Velasquez (1599-1660) was the leading painter of the Spanish “Golden Age,” during the Baroque age which lasted until 1690. As a court painter, he had an immense influence living and working in the el-Escorial palace and was not only honored as an artist but also as the curator of the Kings’ art collections.
The love for animals is strong in Spanish painting. Just two examples: “Agnus Dei”, by Zurbaran (1640) showing a lamb with its four legs garroted is probably the most heartbreaking sight in the Prado, with the animal accepting his fate. The other one is a dog by Goya. In an undefined brownish background of sand and sky, a dog is looking in panic at his master as he is being pulled down by quicksand.
It was not until 1840 that Spanish art began to be known in France. The Pyrenees constituted an insurmountable barrier separating Spain from the rest of Europe. In 1835, French King Louis Philippe sent Baron Isidore Taylor to Spain to acquire some Spanish paintings intended for the future Galerie Espagnole or Spanish Gallery at the Louvre. After his visit to Spain in 1865, Manet said, “the scales fell off my eyes.” The Spanish influence on Manet and Courbet is clear, especially their use of black.
Beside the works of the well-known artists like Miro, Dali or Juan Gris, the presence of Ignacio Zuloaga (1870-1945), Joaquin Sorolla (1863-1923), Santiago Rossignol (1861-1931), and Ramon Casas (1866-1933) at the Reina Sofia museum attests to the importance of Spanish contemporary art.
In the attic of the old convent of Grands Augustins, near the Seine, Picasso completed “Guernica” – probably the most important artistic statement of the 20th century against war. The Spanish civil war from 1936 to 1939 left 500,000 dead. Dora Maar, his companion, photographed each stage of the work , leaving a unique document on the creative process of the artist.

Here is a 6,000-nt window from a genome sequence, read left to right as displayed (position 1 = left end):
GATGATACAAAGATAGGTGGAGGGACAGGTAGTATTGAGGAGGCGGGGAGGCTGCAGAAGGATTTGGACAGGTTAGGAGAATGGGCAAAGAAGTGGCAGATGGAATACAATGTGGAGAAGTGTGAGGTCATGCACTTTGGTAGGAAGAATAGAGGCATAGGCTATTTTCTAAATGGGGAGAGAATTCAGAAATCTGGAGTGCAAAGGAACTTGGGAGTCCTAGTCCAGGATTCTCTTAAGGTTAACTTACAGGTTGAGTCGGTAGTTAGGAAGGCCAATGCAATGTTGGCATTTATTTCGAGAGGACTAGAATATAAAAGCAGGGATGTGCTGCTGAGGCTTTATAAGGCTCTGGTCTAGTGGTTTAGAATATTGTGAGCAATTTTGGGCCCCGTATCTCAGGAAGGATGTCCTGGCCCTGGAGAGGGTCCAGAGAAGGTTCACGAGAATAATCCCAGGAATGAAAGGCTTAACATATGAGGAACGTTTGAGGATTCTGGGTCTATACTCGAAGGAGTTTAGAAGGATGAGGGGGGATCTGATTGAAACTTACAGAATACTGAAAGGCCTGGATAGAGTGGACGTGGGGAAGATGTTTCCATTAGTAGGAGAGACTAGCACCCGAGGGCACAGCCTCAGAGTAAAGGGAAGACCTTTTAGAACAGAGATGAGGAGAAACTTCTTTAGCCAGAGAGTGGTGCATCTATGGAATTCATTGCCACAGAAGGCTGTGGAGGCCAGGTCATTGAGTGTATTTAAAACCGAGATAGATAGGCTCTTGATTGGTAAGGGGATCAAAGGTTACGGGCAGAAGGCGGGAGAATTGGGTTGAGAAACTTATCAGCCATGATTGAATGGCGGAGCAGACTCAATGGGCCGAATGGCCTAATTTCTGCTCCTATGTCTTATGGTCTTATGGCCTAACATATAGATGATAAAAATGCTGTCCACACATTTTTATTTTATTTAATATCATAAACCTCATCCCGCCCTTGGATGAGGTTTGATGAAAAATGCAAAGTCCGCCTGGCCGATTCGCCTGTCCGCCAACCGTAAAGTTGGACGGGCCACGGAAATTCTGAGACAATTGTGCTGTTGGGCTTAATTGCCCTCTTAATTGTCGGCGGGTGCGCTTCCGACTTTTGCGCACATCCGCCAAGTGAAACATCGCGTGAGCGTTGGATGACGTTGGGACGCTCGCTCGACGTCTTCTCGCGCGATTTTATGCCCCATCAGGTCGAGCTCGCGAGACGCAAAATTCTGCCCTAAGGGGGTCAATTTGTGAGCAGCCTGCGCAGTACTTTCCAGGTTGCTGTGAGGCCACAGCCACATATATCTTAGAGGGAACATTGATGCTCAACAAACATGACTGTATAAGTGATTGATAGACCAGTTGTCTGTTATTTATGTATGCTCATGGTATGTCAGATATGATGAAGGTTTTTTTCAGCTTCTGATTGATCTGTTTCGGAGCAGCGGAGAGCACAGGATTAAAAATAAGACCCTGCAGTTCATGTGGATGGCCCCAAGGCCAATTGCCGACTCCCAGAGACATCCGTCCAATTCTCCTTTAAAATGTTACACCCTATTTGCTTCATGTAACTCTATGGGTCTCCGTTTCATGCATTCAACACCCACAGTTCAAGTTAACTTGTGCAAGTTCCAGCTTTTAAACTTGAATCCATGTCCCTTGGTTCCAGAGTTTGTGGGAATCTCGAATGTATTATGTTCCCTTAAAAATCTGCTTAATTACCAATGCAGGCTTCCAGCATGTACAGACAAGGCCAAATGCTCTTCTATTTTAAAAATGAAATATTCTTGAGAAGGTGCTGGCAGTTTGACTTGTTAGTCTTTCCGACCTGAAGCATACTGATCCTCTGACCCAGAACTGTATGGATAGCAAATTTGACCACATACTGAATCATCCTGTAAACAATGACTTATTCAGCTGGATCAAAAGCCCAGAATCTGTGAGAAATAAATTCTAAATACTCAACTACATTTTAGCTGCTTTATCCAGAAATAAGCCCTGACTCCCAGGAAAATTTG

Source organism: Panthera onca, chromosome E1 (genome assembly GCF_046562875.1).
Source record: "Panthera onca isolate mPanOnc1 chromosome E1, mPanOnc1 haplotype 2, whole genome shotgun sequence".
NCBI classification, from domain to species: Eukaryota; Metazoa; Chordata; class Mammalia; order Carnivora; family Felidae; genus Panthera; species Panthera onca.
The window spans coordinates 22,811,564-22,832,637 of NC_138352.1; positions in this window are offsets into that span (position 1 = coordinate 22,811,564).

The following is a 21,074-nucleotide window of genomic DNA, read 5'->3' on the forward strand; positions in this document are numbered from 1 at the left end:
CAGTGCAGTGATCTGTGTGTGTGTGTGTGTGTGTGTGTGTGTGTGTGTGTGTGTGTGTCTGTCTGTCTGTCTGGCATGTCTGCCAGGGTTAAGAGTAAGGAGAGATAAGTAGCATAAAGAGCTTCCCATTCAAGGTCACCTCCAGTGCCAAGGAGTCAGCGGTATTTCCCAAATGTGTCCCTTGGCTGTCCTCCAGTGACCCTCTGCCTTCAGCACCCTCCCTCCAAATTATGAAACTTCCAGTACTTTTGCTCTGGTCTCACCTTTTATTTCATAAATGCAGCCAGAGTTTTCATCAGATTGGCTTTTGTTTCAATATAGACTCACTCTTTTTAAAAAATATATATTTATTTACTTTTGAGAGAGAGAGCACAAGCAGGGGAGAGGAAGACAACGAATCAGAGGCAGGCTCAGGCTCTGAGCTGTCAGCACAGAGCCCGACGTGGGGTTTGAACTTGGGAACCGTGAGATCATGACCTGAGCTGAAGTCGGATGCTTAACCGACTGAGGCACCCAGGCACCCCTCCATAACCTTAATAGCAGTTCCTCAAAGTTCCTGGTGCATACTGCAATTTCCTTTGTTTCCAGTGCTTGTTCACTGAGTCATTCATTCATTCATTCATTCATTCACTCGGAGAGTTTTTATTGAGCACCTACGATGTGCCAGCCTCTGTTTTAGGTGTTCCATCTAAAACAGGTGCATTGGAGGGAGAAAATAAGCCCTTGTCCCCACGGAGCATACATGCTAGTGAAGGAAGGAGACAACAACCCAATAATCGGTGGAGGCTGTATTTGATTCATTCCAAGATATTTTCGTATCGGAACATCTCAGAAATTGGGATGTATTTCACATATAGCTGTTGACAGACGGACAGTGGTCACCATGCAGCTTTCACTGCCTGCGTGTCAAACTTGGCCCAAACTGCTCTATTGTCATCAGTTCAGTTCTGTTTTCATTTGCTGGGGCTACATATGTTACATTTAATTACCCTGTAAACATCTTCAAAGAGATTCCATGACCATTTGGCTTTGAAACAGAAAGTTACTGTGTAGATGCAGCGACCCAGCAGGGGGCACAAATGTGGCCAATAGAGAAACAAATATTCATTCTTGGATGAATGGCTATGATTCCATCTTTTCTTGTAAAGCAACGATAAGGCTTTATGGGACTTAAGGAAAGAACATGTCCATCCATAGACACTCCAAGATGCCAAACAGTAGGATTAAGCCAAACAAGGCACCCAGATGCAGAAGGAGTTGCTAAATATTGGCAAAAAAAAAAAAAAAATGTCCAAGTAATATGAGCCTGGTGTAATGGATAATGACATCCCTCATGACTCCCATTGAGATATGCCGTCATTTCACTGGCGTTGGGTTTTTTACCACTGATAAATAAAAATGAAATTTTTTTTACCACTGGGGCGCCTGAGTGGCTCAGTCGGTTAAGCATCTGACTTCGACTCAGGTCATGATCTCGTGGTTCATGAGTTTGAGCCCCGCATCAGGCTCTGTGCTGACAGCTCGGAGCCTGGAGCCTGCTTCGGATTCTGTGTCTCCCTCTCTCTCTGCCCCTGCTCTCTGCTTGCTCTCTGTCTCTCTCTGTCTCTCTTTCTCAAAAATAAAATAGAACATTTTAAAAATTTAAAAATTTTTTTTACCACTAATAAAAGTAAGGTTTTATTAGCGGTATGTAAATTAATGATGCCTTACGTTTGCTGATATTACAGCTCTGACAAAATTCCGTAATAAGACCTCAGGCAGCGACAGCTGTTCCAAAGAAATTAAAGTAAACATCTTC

The composition is a frieze, powerful, fluid, easy to read and devoid of any narrative. The horse and the bull – the main actors of the bullfight about which he was so passionate – are treated like human characters. The horse underwent many changes from deep suffering to the defiance he shows in raising his head. The bull is aloof and protective of the population. The dead warrior lying on the ground has the profile of Marie Therese Walter, his previous companion. To balance the duo of bull and horse, Picasso created a screaming mother, head thrown back, with a tongue like a dagger, her dead child hanging limp from her arm.
Painted in May and June of 1937, “Guernica” traveled the world, stayed several years at MOMA at the request of Picasso, then returned to Spain in 1981 and hangs today in the Reina Sofia museum of Madrid, never to be moved again.
Editor’s Note: This is the opinion of Nicole Prévost Logan.
About the author: Nicole Prévost Logan divides her time between Essex and Paris, spending summers in the former and winters in the latter. She writes a regular column for us from her Paris home where her topics will include politics, economy, social unrest — mostly in France — but also in other European countries. She also covers a variety of art exhibits and the performing arts in Europe. Logan is the author of ‘Forever on the Road: A Franco-American Family’s Thirty Years in the Foreign Service,’ an autobiography of her life as the wife of an overseas diplomat, who lived in 10 foreign countries on three continents. Her experiences during her foreign service life included being in Lebanon when civil war erupted, excavating a medieval city in Moscow and spending a week under house arrest in Guinea.